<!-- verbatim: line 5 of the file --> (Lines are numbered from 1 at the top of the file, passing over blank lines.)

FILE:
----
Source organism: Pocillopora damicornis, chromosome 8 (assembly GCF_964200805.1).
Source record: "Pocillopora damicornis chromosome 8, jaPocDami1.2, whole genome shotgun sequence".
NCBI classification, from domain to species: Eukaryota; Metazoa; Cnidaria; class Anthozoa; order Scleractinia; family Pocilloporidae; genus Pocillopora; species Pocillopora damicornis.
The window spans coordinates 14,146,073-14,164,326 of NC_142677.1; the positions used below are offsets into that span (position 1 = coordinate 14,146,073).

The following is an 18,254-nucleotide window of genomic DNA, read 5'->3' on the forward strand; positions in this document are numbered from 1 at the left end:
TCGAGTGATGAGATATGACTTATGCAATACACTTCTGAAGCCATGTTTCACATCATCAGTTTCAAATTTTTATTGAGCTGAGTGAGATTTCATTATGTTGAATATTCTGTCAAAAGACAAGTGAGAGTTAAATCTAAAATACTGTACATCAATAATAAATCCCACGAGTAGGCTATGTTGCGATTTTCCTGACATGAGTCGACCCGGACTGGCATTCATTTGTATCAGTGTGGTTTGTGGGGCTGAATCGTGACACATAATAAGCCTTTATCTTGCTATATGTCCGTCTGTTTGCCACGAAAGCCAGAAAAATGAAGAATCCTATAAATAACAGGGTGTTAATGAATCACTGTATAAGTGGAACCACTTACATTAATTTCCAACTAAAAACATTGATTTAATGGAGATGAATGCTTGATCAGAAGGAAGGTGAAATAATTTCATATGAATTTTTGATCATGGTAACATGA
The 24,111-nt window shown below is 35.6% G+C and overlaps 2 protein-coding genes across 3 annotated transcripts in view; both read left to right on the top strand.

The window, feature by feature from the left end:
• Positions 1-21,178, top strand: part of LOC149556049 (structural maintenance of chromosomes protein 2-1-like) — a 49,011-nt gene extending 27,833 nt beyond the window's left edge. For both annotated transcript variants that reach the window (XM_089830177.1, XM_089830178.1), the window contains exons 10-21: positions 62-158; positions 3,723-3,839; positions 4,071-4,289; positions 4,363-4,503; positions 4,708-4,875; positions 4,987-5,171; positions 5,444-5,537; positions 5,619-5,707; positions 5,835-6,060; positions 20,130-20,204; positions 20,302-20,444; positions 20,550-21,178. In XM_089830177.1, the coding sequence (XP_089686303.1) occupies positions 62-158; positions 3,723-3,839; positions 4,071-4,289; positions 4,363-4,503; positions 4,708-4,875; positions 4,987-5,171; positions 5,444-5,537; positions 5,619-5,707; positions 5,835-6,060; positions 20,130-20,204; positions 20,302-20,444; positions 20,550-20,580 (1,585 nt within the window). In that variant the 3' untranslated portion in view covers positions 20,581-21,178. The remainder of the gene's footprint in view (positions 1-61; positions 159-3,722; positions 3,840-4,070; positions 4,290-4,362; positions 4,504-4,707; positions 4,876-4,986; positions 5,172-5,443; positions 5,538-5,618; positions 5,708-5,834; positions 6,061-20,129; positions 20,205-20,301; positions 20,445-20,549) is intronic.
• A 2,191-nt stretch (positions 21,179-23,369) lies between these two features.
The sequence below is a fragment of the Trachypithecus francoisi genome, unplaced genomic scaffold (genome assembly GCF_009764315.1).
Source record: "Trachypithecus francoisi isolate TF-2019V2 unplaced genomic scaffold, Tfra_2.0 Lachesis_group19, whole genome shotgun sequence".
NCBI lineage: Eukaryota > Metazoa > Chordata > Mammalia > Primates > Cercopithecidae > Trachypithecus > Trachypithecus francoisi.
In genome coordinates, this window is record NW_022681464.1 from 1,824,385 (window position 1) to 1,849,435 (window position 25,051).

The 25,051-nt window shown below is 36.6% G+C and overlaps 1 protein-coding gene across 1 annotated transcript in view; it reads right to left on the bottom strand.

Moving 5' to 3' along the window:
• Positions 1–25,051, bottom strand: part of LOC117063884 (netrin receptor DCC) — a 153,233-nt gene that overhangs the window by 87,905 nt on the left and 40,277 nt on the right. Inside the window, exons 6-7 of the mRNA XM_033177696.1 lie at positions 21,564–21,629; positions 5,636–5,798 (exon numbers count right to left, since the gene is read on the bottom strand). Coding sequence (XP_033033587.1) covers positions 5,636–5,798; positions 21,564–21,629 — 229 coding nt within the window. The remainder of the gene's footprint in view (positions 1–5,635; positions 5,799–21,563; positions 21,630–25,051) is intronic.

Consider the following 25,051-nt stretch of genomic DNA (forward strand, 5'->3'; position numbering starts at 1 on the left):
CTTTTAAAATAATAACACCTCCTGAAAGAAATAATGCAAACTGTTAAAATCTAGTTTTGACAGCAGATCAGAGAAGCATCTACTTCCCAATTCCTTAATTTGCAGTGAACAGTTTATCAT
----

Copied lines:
The following is an 18,254-nucleotide window of genomic DNA, read 5'->3' on the forward strand; positions in this document are numbered from 1 at the left end: